What makes me who I am? Is it the laws of physics, operating on the cells in my body? Or is it the pressures of society, forcing me into its mould? (Nature or nurture?)

According to Roy Clouser, in The Myth of Religious Neutrality (1234567, 8), psychology has often tended to choose one or the other of these answers. In terms of Dooyeweerd's aspects (see here), if psychology is the study of the sensory aspect, then psychologists have tended to reduce the sensory aspect either onto the physical and biotic aspects, or onto the social aspect. This often reflects the psychologists' beliefs about the fundamental nature of reality (their religious beliefs). Let's treat each in turn, followed by a different perspective.

1. Psychology reduced to physics and biology. Clouser describes the "behaviourist" approaches of Watson, Thorndike and Skinner, with this summary:

Common to all these theories is the total rejection of allowing into psychology anything about human mental life and experiences that is prima facie non-behavioral such as thoughts, feelings, purposes, and even perceptions (p.166).

Why might these theorists take such an approach?

The reason is their materialist perspective on reality ... that sees all reality as restricted to, or dependent on, the physical aspect. That is, it holds either: (1) there exist only physical bodies and their actions, or (2) any non-physical factors involved are entirely generated by physical bodies and their actions. (p.167).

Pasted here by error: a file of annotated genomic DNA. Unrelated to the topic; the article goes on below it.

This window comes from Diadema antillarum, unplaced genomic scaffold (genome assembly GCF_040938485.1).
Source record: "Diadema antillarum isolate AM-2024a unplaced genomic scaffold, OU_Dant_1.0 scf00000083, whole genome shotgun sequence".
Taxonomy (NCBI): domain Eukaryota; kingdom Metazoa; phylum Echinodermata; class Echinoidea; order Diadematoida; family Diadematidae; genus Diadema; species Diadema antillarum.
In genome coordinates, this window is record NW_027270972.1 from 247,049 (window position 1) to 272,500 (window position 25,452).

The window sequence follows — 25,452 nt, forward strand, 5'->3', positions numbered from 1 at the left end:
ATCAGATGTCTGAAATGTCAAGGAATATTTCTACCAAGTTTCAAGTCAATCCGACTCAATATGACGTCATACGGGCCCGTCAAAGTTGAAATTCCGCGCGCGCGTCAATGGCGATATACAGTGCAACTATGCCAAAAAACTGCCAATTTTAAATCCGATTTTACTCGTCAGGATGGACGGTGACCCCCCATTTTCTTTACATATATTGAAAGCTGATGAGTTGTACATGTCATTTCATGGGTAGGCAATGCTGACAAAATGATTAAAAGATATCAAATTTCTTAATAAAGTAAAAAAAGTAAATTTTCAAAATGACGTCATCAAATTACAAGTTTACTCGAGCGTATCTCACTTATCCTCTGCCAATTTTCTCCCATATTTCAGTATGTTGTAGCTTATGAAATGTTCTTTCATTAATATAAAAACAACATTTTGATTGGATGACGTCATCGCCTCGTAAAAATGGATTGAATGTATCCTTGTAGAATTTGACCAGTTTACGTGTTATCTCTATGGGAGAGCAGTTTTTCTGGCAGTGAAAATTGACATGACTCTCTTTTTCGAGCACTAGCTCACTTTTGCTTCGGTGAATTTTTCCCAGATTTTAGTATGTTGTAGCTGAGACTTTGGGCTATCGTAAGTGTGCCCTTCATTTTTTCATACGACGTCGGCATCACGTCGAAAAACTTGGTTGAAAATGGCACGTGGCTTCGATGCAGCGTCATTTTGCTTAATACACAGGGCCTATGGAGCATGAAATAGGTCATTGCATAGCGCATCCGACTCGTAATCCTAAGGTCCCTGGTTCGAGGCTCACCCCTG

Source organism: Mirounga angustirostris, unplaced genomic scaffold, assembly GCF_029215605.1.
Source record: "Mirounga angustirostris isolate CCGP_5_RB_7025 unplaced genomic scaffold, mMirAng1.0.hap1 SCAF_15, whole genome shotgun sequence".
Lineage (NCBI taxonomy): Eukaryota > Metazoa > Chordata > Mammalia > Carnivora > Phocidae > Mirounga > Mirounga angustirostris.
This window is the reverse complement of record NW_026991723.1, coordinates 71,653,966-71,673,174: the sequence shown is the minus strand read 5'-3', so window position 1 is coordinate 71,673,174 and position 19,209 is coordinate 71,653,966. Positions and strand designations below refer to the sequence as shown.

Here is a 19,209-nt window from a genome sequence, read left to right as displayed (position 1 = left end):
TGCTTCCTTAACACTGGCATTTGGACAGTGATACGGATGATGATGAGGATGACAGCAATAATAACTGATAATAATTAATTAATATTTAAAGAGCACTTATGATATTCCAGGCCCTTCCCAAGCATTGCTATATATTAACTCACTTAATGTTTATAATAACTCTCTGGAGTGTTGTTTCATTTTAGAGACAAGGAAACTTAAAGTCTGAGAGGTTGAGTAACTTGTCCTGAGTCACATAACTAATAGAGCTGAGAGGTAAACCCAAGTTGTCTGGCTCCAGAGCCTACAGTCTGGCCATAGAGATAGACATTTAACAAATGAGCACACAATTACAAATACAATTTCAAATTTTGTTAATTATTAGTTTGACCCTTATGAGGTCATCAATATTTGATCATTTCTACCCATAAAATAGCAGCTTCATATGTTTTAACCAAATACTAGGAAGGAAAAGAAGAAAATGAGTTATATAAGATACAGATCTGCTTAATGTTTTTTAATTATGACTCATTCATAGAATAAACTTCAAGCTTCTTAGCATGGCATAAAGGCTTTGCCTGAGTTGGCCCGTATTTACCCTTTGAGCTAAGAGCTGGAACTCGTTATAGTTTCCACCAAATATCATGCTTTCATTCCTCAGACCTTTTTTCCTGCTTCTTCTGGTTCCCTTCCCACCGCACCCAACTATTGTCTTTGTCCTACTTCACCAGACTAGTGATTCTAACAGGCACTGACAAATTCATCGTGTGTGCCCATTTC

2. Psychology reduced to sociology. Under this heading would come the theories of Adler and the earlier theories of Fromm (who later moved towards a more pantheistic view of reality).

Adler insisted that psychology is a social science. He held that the goal of psychology "is not to comprehend causal factors, as in physiology, but the direction-giving ... [social] forces and goals that guide all other psychological movements" (p.171).

3. Non-reductionist psychology. The Christian perspective on reality that Clouser presents in his book is one in which God has made creation with its various aspects, and the different aspects cannot be reduced to each other. This view of the whole of creation reflects the biblical view of human nature, in which "each human is ... seen as an essential unity, no matter how many diverse kinds of functions an individual may display in the various aspects of creation" (p.180). Importantly, "this view is at odds with the notion popular among theists that a human is not an essential unity but a duality of two entities—a soul and a body" (p.181). What such a non-reductionist theory might look like in practice will the subject of later chapters.